This voluntary service was, unfortunately, the only way it could be used. Months after the attack, a ban on all U.S. citizens serving of Japanese descent went into effect, from 1942 to 1944.

After the ban was lifted in 1944 by the US military, Inouye’s character and commitment began to shine. Putting his medical studies on hold at the University of Hawaii, he volunteered, along with many other Japanese Americans, to put himself in danger to serve and defend the country they cherished.

“They believed in America when America didn’t believe in them,” Ken Inouye said.

Inouye served in the 442nd Infantry Regiment of the United States Army, a unit known to be one of the most decorated in United States history while being almost entirely made up of second-generation Japanese Americans. For his heroism in combat, which cost him his right arm, Inouye received the Medal of Honor.

“I gave this arm to fight the fascists,” Inouye said at a campaign rally in 1954. “If my country wants the other to fight the communists, it can have it. What are you ready to give? ”

Del Toro described how Inouye’s life and service should inspire future generations to lean on, detailing the importance of her service and sacrifice in the face of discrimination and injustice.

“Amidst the hostility and mistreatment of Japanese Americans during World War II, you are lucky that Daniel Inouye always chose to serve,” said Del Toro. “We cannot fully realize the legacy of Daniel Inouye until all Americans feel welcome and valued in our country’s military. We must recruit, retain, mentor, educate and promote the best in our country. This includes all of the Daniel Inouye our country has to offer.

In 2021, the U.S. Pacific Fleet sought to honor the service and sacrifice of these two men after the vast contributions made to their country by featuring their namesake, the Arleigh Burke-class destroyers USS Chung-Hoon (DDG 93) and the ‘USS Daniel Inouye (DDG 118), with the first and last relics of the USS Arizona Superstructure Relic Program (BB-39).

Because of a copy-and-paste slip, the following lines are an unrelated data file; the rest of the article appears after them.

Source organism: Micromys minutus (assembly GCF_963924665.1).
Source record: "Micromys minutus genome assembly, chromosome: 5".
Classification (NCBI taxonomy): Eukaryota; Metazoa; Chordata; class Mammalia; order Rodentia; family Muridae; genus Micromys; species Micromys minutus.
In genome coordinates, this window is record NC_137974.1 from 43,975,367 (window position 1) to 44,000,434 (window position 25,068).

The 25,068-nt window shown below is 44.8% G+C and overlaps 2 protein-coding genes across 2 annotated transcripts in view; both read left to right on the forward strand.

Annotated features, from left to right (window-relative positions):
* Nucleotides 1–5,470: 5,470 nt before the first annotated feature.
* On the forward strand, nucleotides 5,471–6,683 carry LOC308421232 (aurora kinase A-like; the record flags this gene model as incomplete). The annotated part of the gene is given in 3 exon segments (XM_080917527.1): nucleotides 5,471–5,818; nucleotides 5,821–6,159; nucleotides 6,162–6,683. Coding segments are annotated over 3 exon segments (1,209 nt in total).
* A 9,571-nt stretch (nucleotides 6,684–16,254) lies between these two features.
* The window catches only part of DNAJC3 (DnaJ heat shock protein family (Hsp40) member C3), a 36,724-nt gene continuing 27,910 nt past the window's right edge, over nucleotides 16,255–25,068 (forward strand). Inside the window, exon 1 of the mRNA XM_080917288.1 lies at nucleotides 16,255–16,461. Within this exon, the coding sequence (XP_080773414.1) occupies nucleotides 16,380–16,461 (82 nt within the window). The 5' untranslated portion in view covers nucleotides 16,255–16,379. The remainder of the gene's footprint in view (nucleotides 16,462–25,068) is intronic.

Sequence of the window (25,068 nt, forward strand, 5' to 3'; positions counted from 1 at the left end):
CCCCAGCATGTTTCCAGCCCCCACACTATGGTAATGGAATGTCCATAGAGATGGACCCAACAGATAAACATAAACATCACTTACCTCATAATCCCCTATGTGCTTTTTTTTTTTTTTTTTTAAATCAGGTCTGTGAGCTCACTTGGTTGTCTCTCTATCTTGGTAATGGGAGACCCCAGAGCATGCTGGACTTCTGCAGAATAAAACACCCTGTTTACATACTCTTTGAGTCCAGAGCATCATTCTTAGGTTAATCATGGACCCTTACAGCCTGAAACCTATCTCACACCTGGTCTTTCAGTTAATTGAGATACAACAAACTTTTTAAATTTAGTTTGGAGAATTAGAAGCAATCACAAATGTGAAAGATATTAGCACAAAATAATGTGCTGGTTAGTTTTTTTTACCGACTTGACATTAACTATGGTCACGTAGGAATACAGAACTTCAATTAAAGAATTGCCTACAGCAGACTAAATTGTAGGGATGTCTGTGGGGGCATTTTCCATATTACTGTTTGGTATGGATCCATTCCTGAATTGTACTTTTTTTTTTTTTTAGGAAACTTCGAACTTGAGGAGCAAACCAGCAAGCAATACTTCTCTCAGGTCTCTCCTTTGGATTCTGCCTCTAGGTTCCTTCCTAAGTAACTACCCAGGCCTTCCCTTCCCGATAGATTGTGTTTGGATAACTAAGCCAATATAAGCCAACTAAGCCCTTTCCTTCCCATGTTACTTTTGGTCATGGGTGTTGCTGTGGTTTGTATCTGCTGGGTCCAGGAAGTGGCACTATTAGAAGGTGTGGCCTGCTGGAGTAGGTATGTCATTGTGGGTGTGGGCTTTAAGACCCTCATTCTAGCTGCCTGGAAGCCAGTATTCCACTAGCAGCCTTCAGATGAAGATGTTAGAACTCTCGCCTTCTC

The USS Arizona Superstructure Relic Program (BB-39) (ASRP) strives to connect today’s Sailors with the courageous people who came before them by providing a section of the Arizona Superstructure that had been removed from the ship during the construction of the Arizona Memorial. The ASRP presented all ships and submarines in the US Pacific Fleet with a piece of Arizona.

The Naval History and Heritage Command authorized the removal of sections of the relics for display and heritage enhancement purposes in 1994. The U.S. Pacific Fleet expanded the program by creating exhibits designed to connect Sailors to ‘today to the historical significance of our past.

USS Chung-Hoon (DDG 93) received the first display of relics during an onboard ceremony May 21, 2021.

“As a member of the USS Chung-Hoon, we have a unique bond with the USS Arizona. In the sense that our namesake, Admiral Gordon Chung-Hoon was a shipping company aboard the USS Arizona at the time of the Pearl Harbor attack, ”said Lt. jg Allison Baglin, Counter Terrorism Officer, USS Chung- Hoon (DDG 93). “With this close bond, we continue his legacy and the Arizona legacy by having the relic on board.”

“I think the relic itself is a symbol of Arizona’s fighting spirit and a constant daily reminder of the millions of men and women who have worn the nation’s uniform before us,” said Cmdr . David C. Hollon, commanding officer of USS Chung-Hoon (DDG 93).

USS Daniel Inouye (DDG 118) was presented his relic during the President’s Reception Dec. 7, 2021, at Joint Base Harbor-Hickam, Hawaii by Adm. Samuel Paparo, Commander of the US Pacific Fleet.

“This relic represents the fighting spirit of the sailors of the USS Arizona. Their legacy lives on throughout the Pacific Fleet, ”said Paparo. “During the attack on Pearl Harbor and beyond, your ship’s namesake and so many others answered the nation’s call when they needed it most, many making the ultimate sacrifice.”

“Each member of the crew represents all that is strong and good in the United States of America,” said Cmdr. Donann Gilmore, commanding officer of USS Daniel Inouye (DDG 118). “The ship is honored to have a part of the USS Arizona, a ship that embodied Inouye’s motto” Go For Broke “to defend our great nation.”

These relics, the first and last of 138, now displayed on their namesake destroyers represent our unwavering respect for the contributions and service of Hawaii-born Americans and their dedication to the country. Rear Admiral Gordon Paiʻea Chung-Hoon and the Honorable Daniel K. Inouye have marked their greatness in the history of the United States.

Date taken: 12.23.2021
Date posted: 12/31.2021 10:07 PM
Story ID: 412296